10-30% of the the 40 million adults who struggle with depression have what is referred to as “treatment resistant depression.” This means that traditional first-line depression treatments, such as talk therapy and antidepressant medications, provide little or no symptomatic improvement. Depression is a serious medical condition—it is the #1 cause of disability in the United States! And, until recently, there had been no major advanced in the treatment of depression in almost 50 years. However, the discovery of ketamine for depression has opened new doors—and brought new hope—to those suffering.
Ketamine has been around for many decades. Introduced as an anesthetic during the Vietnam War, and later labeled as a party drug, in more recent years the drug has made headlines for its “miraculous” ability to improve the behavior and mood of individuals struggling with major depression, anxiety, PTSD and other psychiatric conditions. In March of 2019, the Food and Drug Administration (FDA) approved esketamine, an isomer of the ketamine molecule, which is administered via a nasal spray to treat patients who have not responded to two or more depression treatments. Ketamine and esketamine have received a lot of attention—and rightly so. IV ketamine is effective in up to 70% of patients, and works quickly, oftentimes delivering relief in as few as 1-2 infusions. Traditional antidepressants are effective in only 40% of the population, and can take 2-3 months to improve symptoms.
Mounds of studies have proven ketamine’s efficacy as a depression treatment. However, the exact mechanism behind how ketamine works has been a bit harder to understand. The theory behind ketamine’s success is that it helps the brain to reform healthy neural connections (synapses) where there may have initially been damage caused by stress or other types of mental anguish. Researchers have seen this neural re-growth take place in the brains of mice, and one new study dives even deeper into how ketamine works.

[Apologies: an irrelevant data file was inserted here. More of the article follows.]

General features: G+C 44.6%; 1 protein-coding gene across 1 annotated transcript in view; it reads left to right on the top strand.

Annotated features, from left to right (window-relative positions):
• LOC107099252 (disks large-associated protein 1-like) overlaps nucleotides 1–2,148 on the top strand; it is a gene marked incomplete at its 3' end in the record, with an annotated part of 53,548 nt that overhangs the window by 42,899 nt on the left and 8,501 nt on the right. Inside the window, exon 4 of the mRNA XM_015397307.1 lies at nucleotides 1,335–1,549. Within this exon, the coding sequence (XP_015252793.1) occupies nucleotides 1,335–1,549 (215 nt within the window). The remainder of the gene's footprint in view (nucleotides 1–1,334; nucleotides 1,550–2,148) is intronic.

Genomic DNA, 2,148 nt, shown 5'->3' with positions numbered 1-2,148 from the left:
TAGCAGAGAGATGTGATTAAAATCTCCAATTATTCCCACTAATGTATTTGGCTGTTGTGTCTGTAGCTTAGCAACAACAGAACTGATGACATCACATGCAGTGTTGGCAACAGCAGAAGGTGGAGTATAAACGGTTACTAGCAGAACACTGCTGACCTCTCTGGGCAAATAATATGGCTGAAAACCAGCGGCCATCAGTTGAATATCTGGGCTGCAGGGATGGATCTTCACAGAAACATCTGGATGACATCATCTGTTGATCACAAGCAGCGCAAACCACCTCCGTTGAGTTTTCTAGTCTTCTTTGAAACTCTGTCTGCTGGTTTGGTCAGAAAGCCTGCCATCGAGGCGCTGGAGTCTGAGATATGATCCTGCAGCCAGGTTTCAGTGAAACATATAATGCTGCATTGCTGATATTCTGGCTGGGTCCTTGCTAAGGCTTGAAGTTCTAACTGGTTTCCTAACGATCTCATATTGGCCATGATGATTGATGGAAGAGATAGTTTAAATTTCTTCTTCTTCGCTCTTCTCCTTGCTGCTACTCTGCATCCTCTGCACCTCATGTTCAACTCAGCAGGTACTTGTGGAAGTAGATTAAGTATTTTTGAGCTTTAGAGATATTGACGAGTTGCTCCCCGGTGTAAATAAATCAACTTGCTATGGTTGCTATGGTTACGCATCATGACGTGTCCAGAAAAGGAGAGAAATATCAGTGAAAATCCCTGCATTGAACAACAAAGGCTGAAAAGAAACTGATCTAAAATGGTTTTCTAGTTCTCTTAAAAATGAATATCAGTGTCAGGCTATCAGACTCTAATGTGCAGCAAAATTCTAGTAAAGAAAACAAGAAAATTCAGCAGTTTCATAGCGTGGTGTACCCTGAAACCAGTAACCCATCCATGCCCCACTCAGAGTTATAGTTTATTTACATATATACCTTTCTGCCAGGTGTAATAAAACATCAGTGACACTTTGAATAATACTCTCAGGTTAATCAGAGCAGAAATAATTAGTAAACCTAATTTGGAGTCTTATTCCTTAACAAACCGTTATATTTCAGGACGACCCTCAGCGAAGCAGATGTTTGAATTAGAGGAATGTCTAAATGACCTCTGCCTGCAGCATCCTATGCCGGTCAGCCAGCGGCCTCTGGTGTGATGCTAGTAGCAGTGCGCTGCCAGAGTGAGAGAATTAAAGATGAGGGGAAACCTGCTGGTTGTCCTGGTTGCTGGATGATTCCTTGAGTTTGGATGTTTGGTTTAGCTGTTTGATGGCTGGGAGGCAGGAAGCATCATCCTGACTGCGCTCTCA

This most recent experiment was led by neuroscientist and psychiatrist Conor Liston at Weill Cornell Medicine. Using highly innovative equipment, the group of researchers observed mice that were put under chronic-stress, to stimulate depression-like symptoms. The scientists then treated the mice with ketamine to see what occurred in their brains, and how their behavior changed. One surprising finding was that the mice’s behavior improved within 3-hours of receiving ketamine, but it was not until about 12 to 24 hours later that the new healthy synapses began to form. The important thing to take away from this is that the reformation of healthy neural connections is a consequence of recovered circuit functionality—not the cause of it.
This study confirmed that ketamine does, in fact, work to relieve depressive symptoms. During the experiment, the team used light microscopes to observe small structures called spines, which they learned can become synapses if they persist for a few days. With this knowledge, the second part of their study comes into play.
The team also learned that blue light makes these synapses collapse after they’ve been reformed, counteracting the positive effects of ketamine. This has led researchers to ask: how do we improve the durability of these synapses once they are formed? This may lead to a more permanent relief for those who struggle with sever depression, anxiety and other moods disorders.
To read more about the full study and research, follow this link.
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